I never think about cemeteries as patriotic places...even military cemeteries. It's so tragic that so many people have died in wars. But sometimes I come across a memorial of a life that goes far beyond that one dimensional stone and makes me think. Even knowing what they were doing, they literally gave their lives to their country.
This first stone is Patrick Dooley's. They didn't know when he was born, but he died in 1910. He retired from the army, so spent most of his life in service. He came from Ireland and was probably just a kid during the Civil War. In fact, my husband the history buff says the Irish were drafted in
to fight in that war because they were starving
to death. New
The second stone is a memorial for Albert Hunter, (and his wife) who marched 2000 miles from
to Iowa in 1846-47 with his Battalion to
fight in the war with San
Diego . I noted they both died in 1847 and of course
don't know how they died. It probably
had something to do with the war. I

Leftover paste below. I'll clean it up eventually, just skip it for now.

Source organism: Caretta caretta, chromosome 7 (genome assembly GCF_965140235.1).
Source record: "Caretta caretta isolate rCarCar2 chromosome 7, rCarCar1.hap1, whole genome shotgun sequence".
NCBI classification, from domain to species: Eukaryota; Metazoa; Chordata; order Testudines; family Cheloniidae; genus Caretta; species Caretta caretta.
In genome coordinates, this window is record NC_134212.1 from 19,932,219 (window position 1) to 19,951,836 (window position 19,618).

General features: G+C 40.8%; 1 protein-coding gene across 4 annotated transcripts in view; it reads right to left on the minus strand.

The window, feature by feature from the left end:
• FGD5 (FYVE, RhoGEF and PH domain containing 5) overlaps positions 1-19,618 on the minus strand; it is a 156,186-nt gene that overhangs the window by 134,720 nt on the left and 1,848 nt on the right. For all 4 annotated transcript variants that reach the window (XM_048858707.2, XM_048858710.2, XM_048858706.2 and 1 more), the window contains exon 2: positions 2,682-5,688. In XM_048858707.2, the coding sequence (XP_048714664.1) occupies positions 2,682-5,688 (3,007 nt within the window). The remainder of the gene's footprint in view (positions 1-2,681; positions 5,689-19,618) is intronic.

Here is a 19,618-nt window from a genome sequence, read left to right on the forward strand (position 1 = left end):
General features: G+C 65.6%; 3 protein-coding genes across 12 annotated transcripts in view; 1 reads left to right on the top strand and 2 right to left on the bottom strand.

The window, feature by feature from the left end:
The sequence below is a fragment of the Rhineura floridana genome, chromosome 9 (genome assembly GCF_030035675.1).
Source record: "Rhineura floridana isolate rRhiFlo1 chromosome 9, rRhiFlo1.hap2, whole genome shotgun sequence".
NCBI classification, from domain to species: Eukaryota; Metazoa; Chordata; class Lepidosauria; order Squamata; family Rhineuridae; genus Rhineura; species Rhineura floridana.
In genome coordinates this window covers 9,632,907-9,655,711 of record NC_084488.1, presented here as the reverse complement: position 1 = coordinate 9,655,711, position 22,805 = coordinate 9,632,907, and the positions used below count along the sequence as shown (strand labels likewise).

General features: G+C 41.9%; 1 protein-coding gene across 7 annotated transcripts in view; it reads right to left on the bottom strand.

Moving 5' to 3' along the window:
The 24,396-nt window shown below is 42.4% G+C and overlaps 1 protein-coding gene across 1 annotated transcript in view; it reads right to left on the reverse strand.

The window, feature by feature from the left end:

can't get my mind around walking 2000 miles in 1846 when the roads were
questionable. I suspect they had some transportation,
but it was still a daunting task. Mexico
The next stone is a memorial for sixteen men who were killed in one battle of the war with
. These people were all moved to Mexico in 1848, Ft.
after the cemetery was established.
When the cemetery doesn't have actual bodies because they were lost, as happens when ships are sunk, sections of the cemetery are laid out with headstones. Those stones are placed closer together than would have actually been possible with caskets, so they look sort of miniaturized and have a low fence around them. To see all the stones with the same date of deaths on them is emotional. The wall behind the big monument is a columbarium--a wall of cremated burials--sort of like a mausoleum. I call them "spirit mailboxes." You can see San Diego Harbor off in the distance, with the city of San Diego on the other side of the harbor.